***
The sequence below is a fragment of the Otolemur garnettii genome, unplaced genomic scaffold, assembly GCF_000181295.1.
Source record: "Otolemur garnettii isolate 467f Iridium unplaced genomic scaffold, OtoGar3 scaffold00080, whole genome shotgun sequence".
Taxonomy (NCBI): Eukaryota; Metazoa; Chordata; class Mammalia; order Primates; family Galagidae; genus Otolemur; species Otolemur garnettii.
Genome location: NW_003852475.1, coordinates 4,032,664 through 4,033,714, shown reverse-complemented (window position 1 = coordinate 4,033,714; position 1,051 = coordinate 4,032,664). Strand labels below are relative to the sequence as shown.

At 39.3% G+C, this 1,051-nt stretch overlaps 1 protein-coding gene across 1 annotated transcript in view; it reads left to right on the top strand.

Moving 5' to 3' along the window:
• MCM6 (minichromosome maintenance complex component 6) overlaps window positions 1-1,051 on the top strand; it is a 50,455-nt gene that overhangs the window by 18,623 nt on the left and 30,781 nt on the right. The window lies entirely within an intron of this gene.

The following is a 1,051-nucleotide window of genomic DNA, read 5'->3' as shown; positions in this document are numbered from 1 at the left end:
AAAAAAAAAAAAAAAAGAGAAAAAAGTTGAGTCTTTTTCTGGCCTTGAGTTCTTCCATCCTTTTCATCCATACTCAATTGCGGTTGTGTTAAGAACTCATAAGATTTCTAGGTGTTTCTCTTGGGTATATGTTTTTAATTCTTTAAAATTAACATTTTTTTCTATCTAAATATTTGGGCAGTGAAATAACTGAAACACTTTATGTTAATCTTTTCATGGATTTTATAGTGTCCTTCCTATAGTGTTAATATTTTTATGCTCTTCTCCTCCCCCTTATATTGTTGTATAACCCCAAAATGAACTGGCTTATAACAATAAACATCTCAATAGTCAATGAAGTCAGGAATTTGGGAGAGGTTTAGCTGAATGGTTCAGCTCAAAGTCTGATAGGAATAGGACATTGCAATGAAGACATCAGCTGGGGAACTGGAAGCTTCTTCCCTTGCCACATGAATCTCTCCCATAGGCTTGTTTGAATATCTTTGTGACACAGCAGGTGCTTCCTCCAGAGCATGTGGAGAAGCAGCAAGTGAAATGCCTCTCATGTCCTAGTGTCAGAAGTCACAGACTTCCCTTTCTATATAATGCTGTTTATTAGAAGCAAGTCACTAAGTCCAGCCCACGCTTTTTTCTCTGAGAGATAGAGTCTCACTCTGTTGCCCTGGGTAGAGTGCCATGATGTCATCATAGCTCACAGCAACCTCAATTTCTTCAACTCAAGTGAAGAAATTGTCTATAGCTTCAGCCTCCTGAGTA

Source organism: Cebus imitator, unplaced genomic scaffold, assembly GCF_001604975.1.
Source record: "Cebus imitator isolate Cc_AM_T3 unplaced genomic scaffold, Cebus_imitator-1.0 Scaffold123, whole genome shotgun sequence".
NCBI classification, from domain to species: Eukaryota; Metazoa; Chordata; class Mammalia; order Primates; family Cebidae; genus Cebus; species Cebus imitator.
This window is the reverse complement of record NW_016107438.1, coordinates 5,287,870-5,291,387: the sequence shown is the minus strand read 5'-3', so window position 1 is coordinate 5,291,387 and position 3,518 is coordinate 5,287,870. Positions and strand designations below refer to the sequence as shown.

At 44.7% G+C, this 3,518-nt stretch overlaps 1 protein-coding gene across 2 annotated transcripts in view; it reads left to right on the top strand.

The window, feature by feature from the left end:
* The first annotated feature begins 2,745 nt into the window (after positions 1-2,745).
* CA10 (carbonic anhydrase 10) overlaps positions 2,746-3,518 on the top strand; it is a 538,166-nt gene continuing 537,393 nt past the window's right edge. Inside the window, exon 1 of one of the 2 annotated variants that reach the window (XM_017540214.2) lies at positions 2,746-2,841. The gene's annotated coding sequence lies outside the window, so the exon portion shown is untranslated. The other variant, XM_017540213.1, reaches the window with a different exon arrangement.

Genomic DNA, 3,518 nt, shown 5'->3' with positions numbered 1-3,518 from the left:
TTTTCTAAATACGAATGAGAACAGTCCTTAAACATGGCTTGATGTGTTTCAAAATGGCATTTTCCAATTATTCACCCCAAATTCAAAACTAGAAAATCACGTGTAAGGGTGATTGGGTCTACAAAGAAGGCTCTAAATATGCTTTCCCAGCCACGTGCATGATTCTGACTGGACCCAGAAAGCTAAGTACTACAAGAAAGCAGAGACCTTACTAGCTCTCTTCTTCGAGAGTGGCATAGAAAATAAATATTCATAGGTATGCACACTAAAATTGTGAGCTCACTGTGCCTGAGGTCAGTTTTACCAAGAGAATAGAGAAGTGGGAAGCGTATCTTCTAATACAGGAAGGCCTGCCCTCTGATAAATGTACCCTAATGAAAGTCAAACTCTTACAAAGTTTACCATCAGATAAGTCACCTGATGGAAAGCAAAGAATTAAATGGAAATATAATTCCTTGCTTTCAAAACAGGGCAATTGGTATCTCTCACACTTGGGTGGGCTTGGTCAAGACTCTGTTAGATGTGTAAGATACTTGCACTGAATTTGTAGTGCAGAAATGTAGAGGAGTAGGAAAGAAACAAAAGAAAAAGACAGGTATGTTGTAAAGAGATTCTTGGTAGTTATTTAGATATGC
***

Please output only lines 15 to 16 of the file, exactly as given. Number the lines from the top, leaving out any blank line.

The window, feature by feature from the left end:
* The first annotated feature begins 2,745 nt into the window (after positions 1-2,745).